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Unless Iran Allows Inspectors into Its Military Sites, It Can Violate the Nuclear Deal with Impunity

Sept. 1 2017

Section T of the Joint Comprehensive Plan of Action (JCPOA)—as the agreement to restrict the Islamic Republic’s nuclear program is formally known—forbids Tehran from engaging in certain activities, and from producing or acquiring certain equipment, that would be necessary for building atomic weapons. Furthermore, it requires regular inspection of specific Iranian military sites. Yet, no such inspections seem to be taking place and, just earlier this week, an Iranian official stated outright that his government would not allow any such inspections. David Albright and Olli Heinonen explain:

Section-T verification requires the establishment of a routine inspection approach, which takes into account provisions for access to sensitive locations. Unlike the visits associated with the Parchin [research] site or past nuclear-weapons work, . . . Section-T verification should not be based on alleging violations but instead on ensuring compliance by regular IAEA monitoring. . . .

To verify Section T, the International Atomic Energy Agency (IAEA) will need to ask Iran to describe or declare in writing its capabilities associated with [certain activities and types of equipment covered therein]. IAEA access [to the relevant sites] would be part of verifying these declarations. Iran may deny having any such capabilities, a statement which the IAEA would also have to verify. However, based on open sources and IAEA reporting, Iran is known to have engaged in activities covered by Section T. . . .

It is likely that some of the conditions in Section T are currently not being met and may in fact be violated by Iran.

Until suitable action is taken, the IAEA and the parties to the JCPOA are allowing the agreement to go unenforced, and Iran may well be developing detonation systems and other equipment necessary for a nuclear bomb—and getting away with it.

Read more at Institute for Science and International Security

More about: Iran, Iran nuclear program, Politics & Current Affairs, U.S. Foreign policy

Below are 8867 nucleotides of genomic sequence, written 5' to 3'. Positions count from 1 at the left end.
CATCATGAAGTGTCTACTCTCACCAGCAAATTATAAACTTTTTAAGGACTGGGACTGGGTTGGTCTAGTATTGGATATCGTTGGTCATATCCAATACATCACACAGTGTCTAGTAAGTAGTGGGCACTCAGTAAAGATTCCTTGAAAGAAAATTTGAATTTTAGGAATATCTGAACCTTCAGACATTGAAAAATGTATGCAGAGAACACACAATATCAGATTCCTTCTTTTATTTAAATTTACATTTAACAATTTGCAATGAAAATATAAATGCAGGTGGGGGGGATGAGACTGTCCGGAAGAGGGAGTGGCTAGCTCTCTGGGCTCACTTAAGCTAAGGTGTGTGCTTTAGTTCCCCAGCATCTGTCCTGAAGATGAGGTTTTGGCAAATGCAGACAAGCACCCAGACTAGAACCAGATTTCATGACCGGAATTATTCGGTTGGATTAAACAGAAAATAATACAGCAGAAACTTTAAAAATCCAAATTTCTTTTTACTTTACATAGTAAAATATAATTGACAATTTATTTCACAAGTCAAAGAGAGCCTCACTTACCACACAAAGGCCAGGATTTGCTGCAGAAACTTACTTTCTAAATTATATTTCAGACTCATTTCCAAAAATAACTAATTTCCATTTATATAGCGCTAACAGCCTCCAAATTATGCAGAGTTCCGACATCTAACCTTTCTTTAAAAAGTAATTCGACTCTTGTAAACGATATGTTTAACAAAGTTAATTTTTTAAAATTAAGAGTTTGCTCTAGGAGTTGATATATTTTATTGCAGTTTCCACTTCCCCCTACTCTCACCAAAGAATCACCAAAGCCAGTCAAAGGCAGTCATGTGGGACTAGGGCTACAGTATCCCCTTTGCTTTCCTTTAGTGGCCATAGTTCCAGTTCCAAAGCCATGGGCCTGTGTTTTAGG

In Dealing with Iran, the U.S. Can Learn from Ronald Reagan

When Ronald Reagan arrived at the White House in 1981, the consensus was that, with regard to the Soviet Union, two responsible policy choices presented themselves: détente, or a return to the Truman-era policy of containment. Reagan, however, insisted that the USSR’s influence could not just be checked but rolled back, and without massive bloodshed. A decade later, the Soviet empire collapsed entirely. In crafting a policy toward the Islamic Republic today, David Ignatius urges the current president to draw on Reagan’s success:

A serious strategy to roll back Iran would begin with Syria. The U.S. would maintain the strong military position it has established east of the Euphrates and enhance its garrison at Tanf and other points in southern Syria. Trump’s public comments suggest, however, that he wants to pull these troops out, the sooner the better. This would all but assure continued Iranian power in Syria.

Iraq is another key pressure point. The victory of militant Iraqi nationalist Moqtada al-Sadr in [last week’s] elections should worry Tehran as much as Washington. Sadr has quietly developed good relations with Saudi Arabia, and his movement may offer the best chance of maintaining an Arab Iraq as opposed to a Persian-dominated one. But again, that’s assuming that Washington is serious about backing the Saudis in checking Iran’s regional ambitions. . . .

The Arabs, [however], want the U.S. (or Israel) to do the fighting this time. That’s a bad idea for America, for many reasons, but the biggest is that there’s no U.S. political support for a war against Iran. . . .

Rolling back an aggressive rival seems impossible, until someone dares to try it.

Read more at RealClear Politics

More about: Cold War, Iran, Politics & Current Affairs, Ronald Reagan, U.S. Foreign policy